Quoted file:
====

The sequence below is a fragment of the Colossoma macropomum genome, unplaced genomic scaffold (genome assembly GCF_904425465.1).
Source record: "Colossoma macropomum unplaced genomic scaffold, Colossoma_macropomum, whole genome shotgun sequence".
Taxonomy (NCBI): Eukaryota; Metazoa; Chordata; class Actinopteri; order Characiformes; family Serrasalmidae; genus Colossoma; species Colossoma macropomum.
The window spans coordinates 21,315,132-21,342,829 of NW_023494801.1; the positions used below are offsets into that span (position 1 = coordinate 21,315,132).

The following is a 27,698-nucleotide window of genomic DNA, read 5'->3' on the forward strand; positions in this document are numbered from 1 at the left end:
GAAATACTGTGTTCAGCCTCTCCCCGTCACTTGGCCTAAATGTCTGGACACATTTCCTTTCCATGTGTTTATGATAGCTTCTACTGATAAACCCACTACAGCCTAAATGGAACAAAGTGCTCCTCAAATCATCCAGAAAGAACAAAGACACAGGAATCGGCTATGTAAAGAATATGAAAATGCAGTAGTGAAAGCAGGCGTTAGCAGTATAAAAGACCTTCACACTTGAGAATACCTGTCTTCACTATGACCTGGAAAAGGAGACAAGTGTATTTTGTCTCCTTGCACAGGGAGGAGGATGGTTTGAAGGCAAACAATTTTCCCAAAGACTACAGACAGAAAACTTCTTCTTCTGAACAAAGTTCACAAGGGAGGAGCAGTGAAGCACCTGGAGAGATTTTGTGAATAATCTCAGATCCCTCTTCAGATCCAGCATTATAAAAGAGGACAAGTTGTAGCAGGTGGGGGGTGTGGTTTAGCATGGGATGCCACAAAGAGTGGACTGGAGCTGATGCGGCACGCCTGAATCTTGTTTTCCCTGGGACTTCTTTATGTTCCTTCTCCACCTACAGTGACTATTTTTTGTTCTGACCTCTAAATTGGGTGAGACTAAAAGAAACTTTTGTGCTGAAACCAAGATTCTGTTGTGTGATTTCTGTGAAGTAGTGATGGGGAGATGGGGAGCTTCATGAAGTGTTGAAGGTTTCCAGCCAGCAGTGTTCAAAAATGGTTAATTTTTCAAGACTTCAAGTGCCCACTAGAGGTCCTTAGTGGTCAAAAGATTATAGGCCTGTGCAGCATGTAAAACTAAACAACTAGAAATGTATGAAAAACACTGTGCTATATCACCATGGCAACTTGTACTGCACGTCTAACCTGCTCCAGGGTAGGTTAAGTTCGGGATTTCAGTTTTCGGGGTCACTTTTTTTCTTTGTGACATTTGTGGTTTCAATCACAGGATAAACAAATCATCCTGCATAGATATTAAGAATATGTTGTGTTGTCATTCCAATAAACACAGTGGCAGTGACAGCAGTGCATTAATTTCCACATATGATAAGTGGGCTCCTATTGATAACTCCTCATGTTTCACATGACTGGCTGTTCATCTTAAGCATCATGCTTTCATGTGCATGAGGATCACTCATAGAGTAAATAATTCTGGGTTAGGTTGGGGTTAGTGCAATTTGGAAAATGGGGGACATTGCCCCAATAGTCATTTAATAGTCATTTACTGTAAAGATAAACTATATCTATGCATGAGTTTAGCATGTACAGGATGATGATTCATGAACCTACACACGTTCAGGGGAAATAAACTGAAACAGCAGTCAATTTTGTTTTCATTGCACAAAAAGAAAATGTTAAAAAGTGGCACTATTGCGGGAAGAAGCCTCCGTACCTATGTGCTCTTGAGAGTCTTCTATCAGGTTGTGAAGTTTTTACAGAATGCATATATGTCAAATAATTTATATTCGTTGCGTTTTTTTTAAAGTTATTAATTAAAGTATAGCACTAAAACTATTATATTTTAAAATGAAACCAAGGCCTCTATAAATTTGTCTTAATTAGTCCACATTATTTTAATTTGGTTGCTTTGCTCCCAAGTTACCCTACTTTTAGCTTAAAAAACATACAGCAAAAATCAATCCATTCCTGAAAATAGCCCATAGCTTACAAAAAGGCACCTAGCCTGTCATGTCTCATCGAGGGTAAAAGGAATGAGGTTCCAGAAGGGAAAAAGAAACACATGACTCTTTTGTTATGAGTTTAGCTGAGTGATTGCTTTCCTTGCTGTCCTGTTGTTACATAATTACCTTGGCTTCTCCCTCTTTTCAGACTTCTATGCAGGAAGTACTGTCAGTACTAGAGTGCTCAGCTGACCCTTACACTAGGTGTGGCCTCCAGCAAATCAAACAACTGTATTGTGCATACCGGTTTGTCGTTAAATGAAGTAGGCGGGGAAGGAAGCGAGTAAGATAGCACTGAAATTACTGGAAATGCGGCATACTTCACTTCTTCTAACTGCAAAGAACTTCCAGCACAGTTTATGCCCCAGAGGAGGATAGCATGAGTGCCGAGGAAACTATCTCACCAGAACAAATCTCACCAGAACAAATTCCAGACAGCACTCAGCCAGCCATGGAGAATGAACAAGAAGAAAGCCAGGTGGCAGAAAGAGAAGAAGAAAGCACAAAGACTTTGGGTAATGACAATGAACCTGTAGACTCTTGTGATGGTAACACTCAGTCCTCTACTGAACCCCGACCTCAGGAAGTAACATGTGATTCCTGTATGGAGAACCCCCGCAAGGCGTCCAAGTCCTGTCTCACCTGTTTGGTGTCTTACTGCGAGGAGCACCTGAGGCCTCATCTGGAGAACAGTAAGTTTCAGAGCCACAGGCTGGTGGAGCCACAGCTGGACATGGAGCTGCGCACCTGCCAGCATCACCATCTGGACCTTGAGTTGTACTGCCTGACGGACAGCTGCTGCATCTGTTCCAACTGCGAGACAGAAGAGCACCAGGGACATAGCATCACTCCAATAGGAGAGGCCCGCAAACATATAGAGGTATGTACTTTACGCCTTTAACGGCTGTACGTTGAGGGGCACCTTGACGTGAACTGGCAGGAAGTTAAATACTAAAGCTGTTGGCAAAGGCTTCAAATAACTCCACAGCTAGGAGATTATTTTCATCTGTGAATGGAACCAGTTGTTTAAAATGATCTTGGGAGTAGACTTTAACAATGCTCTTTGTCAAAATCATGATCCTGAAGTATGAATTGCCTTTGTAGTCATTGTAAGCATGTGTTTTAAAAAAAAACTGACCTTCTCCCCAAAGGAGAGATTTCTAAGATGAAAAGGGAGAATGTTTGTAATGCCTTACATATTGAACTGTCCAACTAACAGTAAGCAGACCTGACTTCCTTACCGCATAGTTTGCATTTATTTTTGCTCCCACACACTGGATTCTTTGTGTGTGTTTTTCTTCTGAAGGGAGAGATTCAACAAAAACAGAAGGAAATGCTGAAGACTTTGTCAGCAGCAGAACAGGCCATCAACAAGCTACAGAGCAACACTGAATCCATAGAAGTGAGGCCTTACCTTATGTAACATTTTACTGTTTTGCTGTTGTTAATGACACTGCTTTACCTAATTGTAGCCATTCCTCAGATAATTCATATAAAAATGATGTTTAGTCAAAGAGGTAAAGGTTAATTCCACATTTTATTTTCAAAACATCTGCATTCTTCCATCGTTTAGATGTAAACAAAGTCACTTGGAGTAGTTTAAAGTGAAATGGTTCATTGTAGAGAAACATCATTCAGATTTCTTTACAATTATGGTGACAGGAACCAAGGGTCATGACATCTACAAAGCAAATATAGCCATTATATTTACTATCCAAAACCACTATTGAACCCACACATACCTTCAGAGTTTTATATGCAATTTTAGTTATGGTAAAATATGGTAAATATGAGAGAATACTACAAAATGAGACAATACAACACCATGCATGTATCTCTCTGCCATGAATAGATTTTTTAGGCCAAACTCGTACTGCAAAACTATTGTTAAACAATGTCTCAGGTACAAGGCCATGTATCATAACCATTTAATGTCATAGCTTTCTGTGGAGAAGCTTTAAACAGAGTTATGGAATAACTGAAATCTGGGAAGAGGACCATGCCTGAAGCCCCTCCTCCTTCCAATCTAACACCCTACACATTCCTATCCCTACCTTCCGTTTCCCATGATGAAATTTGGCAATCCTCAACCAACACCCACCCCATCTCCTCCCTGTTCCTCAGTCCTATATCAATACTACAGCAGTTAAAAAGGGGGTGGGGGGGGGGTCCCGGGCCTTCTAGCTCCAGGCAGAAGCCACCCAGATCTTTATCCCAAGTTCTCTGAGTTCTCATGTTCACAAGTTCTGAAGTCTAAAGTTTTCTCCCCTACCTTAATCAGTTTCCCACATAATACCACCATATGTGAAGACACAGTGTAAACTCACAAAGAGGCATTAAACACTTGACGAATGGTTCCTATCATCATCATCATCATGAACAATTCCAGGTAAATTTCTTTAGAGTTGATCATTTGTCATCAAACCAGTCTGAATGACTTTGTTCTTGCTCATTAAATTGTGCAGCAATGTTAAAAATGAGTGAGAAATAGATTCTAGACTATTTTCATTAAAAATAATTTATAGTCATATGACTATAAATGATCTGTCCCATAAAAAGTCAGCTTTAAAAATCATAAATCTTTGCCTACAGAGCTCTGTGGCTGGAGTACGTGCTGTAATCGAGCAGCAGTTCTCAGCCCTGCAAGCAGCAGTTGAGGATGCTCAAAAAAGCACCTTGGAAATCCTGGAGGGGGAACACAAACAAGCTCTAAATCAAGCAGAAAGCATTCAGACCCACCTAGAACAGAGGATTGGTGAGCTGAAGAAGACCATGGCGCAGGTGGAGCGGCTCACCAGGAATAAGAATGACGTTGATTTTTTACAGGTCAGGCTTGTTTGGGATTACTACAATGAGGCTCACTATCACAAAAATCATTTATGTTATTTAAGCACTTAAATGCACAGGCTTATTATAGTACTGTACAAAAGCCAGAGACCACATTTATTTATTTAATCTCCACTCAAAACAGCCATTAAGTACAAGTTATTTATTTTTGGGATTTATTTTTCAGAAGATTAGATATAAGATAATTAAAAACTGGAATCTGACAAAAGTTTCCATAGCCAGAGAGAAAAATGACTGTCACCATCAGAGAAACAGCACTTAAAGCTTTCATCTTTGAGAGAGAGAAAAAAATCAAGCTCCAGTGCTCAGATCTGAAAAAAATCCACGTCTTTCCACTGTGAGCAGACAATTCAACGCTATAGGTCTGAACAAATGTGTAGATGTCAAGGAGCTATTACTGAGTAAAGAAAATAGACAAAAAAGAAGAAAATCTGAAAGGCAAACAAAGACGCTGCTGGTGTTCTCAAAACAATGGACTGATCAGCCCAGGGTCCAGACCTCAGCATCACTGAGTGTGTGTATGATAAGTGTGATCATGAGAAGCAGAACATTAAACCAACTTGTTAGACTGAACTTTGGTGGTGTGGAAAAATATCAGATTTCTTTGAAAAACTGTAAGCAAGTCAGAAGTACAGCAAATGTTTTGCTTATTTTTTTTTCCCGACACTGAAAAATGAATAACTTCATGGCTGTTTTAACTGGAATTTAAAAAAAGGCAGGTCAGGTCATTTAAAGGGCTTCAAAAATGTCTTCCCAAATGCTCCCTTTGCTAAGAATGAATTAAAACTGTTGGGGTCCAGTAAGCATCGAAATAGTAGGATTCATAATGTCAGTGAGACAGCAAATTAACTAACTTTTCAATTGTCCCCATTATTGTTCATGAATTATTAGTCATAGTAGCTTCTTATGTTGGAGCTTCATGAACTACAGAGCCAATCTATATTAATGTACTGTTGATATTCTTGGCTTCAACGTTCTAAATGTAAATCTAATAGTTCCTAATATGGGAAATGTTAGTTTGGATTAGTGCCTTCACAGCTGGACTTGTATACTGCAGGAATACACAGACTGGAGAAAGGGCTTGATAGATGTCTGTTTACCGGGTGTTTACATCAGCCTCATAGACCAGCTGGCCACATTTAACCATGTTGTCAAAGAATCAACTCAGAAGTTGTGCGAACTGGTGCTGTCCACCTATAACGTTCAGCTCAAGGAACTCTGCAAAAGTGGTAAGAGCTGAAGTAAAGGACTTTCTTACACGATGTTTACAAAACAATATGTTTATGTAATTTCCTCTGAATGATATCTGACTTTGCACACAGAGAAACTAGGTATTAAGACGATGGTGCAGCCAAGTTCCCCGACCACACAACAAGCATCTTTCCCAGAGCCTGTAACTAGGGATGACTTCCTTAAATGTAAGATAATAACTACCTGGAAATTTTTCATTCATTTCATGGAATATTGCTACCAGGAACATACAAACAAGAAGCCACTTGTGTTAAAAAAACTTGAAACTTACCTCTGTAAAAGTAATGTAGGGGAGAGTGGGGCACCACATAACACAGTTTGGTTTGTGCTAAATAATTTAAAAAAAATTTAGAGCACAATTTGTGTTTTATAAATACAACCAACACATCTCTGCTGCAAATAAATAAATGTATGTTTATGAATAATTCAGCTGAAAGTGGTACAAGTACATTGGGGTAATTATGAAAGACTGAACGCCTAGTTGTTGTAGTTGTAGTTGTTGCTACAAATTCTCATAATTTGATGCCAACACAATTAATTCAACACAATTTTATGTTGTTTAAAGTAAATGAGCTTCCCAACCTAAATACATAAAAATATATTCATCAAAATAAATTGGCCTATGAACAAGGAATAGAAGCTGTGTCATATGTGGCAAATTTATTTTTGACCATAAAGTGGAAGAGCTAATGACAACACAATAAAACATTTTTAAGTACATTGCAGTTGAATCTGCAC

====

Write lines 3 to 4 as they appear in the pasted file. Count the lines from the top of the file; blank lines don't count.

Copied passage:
Taxonomy (NCBI): Eukaryota; Metazoa; Chordata; class Actinopteri; order Characiformes; family Serrasalmidae; genus Colossoma; species Colossoma macropomum.
The window spans coordinates 21,315,132-21,342,829 of NW_023494801.1; the positions used below are offsets into that span (position 1 = coordinate 21,315,132).